I read Cybils' nominee Hellbent by Anthony McGowan back at the beginning of December. I felt McGowan went a little over the top with all the excrement talk in the book, but otherwise I found the book witty and thought provoking with an extremely likeable main character. I also liked the ending.
My young relative BDT, our newly minted fifth-grade teacher, was attracted to Hellbent early on. He picked it out of the stash of Cybils books I gave him Christmas Day and had it read by New Year's Eve. His take on the book:
"Hellbent was written very well; I found myself drawn to the style and means of writing. The story was good, and I enjoyed it, but I found myself skimming through the second half, tired of the tangents that I enjoyed at first and just wishing to find out the results and move on. I would definitely not read that book with students until college, though I think it would make a fine philosophy text. Brings the age-old discussion of good and evil, Heaven and Hell into a new context."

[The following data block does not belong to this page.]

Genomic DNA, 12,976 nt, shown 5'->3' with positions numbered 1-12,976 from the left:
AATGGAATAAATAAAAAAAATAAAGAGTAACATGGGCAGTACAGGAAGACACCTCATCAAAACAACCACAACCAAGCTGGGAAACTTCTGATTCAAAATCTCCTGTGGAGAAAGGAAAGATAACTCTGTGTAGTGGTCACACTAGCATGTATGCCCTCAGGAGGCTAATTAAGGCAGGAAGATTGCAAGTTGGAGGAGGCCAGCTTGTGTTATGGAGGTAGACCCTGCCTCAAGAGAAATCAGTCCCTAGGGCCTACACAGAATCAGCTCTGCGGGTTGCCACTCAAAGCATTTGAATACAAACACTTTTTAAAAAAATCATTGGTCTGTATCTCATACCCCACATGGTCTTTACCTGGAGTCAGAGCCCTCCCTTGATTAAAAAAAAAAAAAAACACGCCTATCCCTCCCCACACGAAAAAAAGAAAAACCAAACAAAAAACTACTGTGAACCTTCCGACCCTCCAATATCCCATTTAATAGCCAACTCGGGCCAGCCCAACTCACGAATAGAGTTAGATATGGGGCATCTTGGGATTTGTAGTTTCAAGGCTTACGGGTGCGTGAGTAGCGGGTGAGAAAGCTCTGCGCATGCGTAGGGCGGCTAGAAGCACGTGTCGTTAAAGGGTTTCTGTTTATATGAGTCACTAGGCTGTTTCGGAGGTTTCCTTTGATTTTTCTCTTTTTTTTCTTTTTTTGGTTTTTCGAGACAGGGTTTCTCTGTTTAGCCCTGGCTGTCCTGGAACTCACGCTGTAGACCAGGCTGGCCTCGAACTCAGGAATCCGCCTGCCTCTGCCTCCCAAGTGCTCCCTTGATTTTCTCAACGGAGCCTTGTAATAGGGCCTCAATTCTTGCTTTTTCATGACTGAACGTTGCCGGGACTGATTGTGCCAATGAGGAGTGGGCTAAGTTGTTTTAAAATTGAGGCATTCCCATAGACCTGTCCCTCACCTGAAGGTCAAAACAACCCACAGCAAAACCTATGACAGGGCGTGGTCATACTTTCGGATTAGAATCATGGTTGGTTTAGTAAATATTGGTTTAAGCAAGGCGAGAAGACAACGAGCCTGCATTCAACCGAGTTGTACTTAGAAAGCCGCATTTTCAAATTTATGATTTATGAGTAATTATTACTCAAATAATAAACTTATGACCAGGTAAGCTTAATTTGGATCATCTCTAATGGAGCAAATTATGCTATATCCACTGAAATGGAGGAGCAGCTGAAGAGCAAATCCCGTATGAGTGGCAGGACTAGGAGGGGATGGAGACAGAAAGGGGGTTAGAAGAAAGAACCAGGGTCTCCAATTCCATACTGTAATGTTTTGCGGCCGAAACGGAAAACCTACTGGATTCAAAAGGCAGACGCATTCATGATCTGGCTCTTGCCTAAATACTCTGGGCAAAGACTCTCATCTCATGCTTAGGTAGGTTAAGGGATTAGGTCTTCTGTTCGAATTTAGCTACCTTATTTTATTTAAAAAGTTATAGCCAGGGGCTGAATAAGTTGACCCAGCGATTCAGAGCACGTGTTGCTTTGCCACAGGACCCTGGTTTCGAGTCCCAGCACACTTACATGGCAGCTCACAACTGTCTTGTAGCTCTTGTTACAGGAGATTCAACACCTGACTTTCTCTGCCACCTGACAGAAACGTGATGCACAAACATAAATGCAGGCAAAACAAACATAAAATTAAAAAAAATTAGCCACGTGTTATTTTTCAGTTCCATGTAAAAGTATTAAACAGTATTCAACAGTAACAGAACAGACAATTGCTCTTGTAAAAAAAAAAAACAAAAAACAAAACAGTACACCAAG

I agree with BDT that Hellbent seems more appropriate for that seventeen- to twenty-one-year-old age group that I've heard publishers are interested in marketing to. I wish I knew of a name for these people. Young adult seems perfect, but it's already been used for teenagers and nobody's going to shift definitions just because I'd like to. I also thought of transitional readers, on the theory that these people are transitioning from teenager/pseudochildhood to adulthood. But that's taken also, being used for readers making the move from picture books to chapter books.
Someone should run a "Name That Reading Group" contest.